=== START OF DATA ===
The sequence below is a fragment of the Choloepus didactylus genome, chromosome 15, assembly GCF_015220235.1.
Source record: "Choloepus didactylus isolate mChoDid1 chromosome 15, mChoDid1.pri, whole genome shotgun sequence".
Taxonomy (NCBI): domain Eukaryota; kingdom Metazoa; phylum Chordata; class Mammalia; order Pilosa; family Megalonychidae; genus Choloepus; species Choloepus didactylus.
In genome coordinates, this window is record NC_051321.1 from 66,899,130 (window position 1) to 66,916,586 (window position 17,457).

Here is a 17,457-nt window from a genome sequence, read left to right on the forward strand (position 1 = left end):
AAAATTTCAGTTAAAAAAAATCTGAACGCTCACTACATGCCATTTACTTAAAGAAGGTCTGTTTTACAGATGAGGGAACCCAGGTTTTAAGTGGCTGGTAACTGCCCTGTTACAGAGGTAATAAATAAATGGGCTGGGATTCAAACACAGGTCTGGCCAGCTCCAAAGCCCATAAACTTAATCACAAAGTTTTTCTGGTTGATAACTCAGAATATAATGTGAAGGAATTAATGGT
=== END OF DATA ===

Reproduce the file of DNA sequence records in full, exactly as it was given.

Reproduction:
The sequence below is a fragment of the Choloepus didactylus genome, chromosome 15, assembly GCF_015220235.1.
Source record: "Choloepus didactylus isolate mChoDid1 chromosome 15, mChoDid1.pri, whole genome shotgun sequence".
Taxonomy (NCBI): domain Eukaryota; kingdom Metazoa; phylum Chordata; class Mammalia; order Pilosa; family Megalonychidae; genus Choloepus; species Choloepus didactylus.
In genome coordinates, this window is record NC_051321.1 from 66,899,130 (window position 1) to 66,916,586 (window position 17,457).

Here is a 17,457-nt window from a genome sequence, read left to right on the forward strand (position 1 = left end):
AAAATTTCAGTTAAAAAAAATCTGAACGCTCACTACATGCCATTTACTTAAAGAAGGTCTGTTTTACAGATGAGGGAACCCAGGTTTTAAGTGGCTGGTAACTGCCCTGTTACAGAGGTAATAAATAAATGGGCTGGGATTCAAACACAGGTCTGGCCAGCTCCAAAGCCCATAAACTTAATCACAAAGTTTTTCTGGTTGATAACTCAGAATATAATGTGAAGGAATTAATGGT